It is time to shift the way we, as a society, value the important and necessary care work being provided by women, whether it is for pay or an unpaid service provided for your own family, it has economic value and should be treated as such. This is especially important for those women who work in the most intimate of settings, our homes, are unduly disadvantaged simply because they provide care for a living. Being employed as a domestic care worker in Oregon should never mean a person is not paid for their labor above and beyond a standard work week, that they are denied a full night’s rest, or that they should have to endure threats, intimidation or sexual or physical violence simply because the law – one many assume covers all workers – fails to protect them.
Why aren’t domestic workers already protected under the law?
Historically, domestic workers in the U.S. were slaves, forced to work in the homes of their masters under grueling conditions. Though slavery was officially abolished in 1865, a long series of political compromises were made to appease white employers in the South who wanted to maintain the cheap supply of domestic labor provided by African Americans for generations. Over 70 years later, in 1938, the Fair Labor Standards Act created the basic labor standards most workers enjoy today. The desire to maintain the use of cheap labor and a lack of value for “women’s work,” domestic workers were specifically carved out of that legislation and continue to be excluded from many of the critical protections that the Fair Labor Standards Act provides – including overtime protections, rest breaks, a minimum wage, and much more.
What that means in practice is most domestic workers in Oregon are hired without the safety net of a work contract, instead relying on verbal agreements with their employers. Because of the nature of the work, many employers may not even think of themselves as employers, instead seeing their domestic help as a de facto ‘family member’ – and they may not understand the need to provide a healthy working environment – one that allows employees to get the appropriate amount of rest, to be paid overtime, and to work in a safe workplace free of intimidation or sexual harassment. Though Senate Bill 552 goes a way to correcting the intentional omission of domestic workers in the Fair Labor Standards Act of 1938, other domestic workers in Oregon will continue to work with limited labor protections. It’s clear that after 75 years, Oregon’s domestic workers should experience the same fair treatment at work that every other working Oregonian is entitled to. We are glad to see that nannies and household staff will be able to have some basic protections under this new law.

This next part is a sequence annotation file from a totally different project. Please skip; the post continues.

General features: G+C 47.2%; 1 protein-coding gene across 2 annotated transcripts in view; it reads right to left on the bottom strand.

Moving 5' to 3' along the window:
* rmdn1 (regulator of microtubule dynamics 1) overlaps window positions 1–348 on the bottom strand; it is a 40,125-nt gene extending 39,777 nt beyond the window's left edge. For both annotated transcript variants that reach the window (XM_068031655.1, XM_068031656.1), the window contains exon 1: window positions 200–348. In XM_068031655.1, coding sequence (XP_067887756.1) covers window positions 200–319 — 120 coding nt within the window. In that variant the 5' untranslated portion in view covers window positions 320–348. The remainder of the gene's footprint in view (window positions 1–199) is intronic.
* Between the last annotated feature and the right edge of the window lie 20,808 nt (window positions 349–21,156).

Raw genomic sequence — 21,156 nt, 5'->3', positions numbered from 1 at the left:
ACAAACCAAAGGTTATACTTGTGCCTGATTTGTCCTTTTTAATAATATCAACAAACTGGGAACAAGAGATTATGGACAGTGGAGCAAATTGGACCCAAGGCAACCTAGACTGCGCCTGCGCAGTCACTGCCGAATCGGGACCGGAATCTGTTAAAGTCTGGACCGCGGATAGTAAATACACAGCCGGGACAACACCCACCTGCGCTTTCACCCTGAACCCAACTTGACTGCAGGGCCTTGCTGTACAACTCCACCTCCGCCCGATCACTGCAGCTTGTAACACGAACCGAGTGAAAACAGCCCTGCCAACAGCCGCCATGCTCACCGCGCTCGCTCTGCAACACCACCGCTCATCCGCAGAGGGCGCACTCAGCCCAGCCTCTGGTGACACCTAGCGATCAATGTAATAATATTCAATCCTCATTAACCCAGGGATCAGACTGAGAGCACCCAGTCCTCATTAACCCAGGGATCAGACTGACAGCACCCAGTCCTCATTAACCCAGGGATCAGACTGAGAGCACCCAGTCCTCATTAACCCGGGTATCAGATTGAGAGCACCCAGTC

Data Center, data taken from the American Community Survey 2005-2009, provided to Family Forward Oregon by Jay Donahue on March 8, 2013.
 Burnham, Linda and Nik Theodore. ‘Home Economics: The invisible and Unregulated World of Domestic Work. The National Domestic Workers Alliance. New York, NY. 2012. http://www.domesticworkers.org/homeeconomics/
 Andolan Organizing South Asian workers, CASA of Maryland, Domestic Workers United, Global Rights, University of North Carolina School of Law Human Rights Policy Clinic, Stefani Bonato, McKenna Coll, and Eric Tars. 2010. Domestic Workers’ Rights in the United States: A Report Prepared for the United Nations Human Rights Committee in Response to the Second and Third Periodic Report of the United States. Washington, DC: Global Rights. <http://www.law.unc.edu/documents/clinicalprograms/domesticworkersreport.pdf> (accessed March 20, 2013).
 Appelbaum, Laura D. Why a Domestic Workers Bill of Rights?. UCLA Institute for Research on Labor and Employment. December 2010. http://www.domesticworkers.org/sites/default/files/pdfs/ucla_report_cabor.pdf